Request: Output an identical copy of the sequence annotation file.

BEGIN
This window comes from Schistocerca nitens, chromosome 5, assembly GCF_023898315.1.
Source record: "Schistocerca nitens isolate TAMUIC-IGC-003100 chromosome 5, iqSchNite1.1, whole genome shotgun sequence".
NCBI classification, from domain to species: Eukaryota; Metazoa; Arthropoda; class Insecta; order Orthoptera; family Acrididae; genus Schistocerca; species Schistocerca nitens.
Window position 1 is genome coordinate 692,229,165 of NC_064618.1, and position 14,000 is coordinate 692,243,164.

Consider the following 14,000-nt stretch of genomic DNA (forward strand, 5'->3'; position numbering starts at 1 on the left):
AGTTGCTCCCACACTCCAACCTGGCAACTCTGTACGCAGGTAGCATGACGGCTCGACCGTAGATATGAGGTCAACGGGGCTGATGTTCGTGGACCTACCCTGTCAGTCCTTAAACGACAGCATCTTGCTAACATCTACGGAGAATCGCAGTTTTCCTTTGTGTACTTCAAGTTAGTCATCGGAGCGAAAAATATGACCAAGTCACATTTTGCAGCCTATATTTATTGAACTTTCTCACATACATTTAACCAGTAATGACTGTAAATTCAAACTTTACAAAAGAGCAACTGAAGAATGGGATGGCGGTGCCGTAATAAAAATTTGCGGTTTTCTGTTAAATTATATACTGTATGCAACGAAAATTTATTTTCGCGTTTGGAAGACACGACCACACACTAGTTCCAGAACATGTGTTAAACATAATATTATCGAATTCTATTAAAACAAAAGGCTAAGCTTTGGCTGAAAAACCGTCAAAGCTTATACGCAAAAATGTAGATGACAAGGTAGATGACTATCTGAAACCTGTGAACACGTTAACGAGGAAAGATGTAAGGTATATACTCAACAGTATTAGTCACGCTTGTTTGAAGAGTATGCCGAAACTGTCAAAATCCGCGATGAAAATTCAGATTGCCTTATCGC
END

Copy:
This window comes from Schistocerca nitens, chromosome 5, assembly GCF_023898315.1.
Source record: "Schistocerca nitens isolate TAMUIC-IGC-003100 chromosome 5, iqSchNite1.1, whole genome shotgun sequence".
NCBI classification, from domain to species: Eukaryota; Metazoa; Arthropoda; class Insecta; order Orthoptera; family Acrididae; genus Schistocerca; species Schistocerca nitens.
Window position 1 is genome coordinate 692,229,165 of NC_064618.1, and position 14,000 is coordinate 692,243,164.

Consider the following 14,000-nt stretch of genomic DNA (forward strand, 5'->3'; position numbering starts at 1 on the left):
AGTTGCTCCCACACTCCAACCTGGCAACTCTGTACGCAGGTAGCATGACGGCTCGACCGTAGATATGAGGTCAACGGGGCTGATGTTCGTGGACCTACCCTGTCAGTCCTTAAACGACAGCATCTTGCTAACATCTACGGAGAATCGCAGTTTTCCTTTGTGTACTTCAAGTTAGTCATCGGAGCGAAAAATATGACCAAGTCACATTTTGCAGCCTATATTTATTGAACTTTCTCACATACATTTAACCAGTAATGACTGTAAATTCAAACTTTACAAAAGAGCAACTGAAGAATGGGATGGCGGTGCCGTAATAAAAATTTGCGGTTTTCTGTTAAATTATATACTGTATGCAACGAAAATTTATTTTCGCGTTTGGAAGACACGACCACACACTAGTTCCAGAACATGTGTTAAACATAATATTATCGAATTCTATTAAAACAAAAGGCTAAGCTTTGGCTGAAAAACCGTCAAAGCTTATACGCAAAAATGTAGATGACAAGGTAGATGACTATCTGAAACCTGTGAACACGTTAACGAGGAAAGATGTAAGGTATATACTCAACAGTATTAGTCACGCTTGTTTGAAGAGTATGCCGAAACTGTCAAAATCCGCGATGAAAATTCAGATTGCCTTATCGC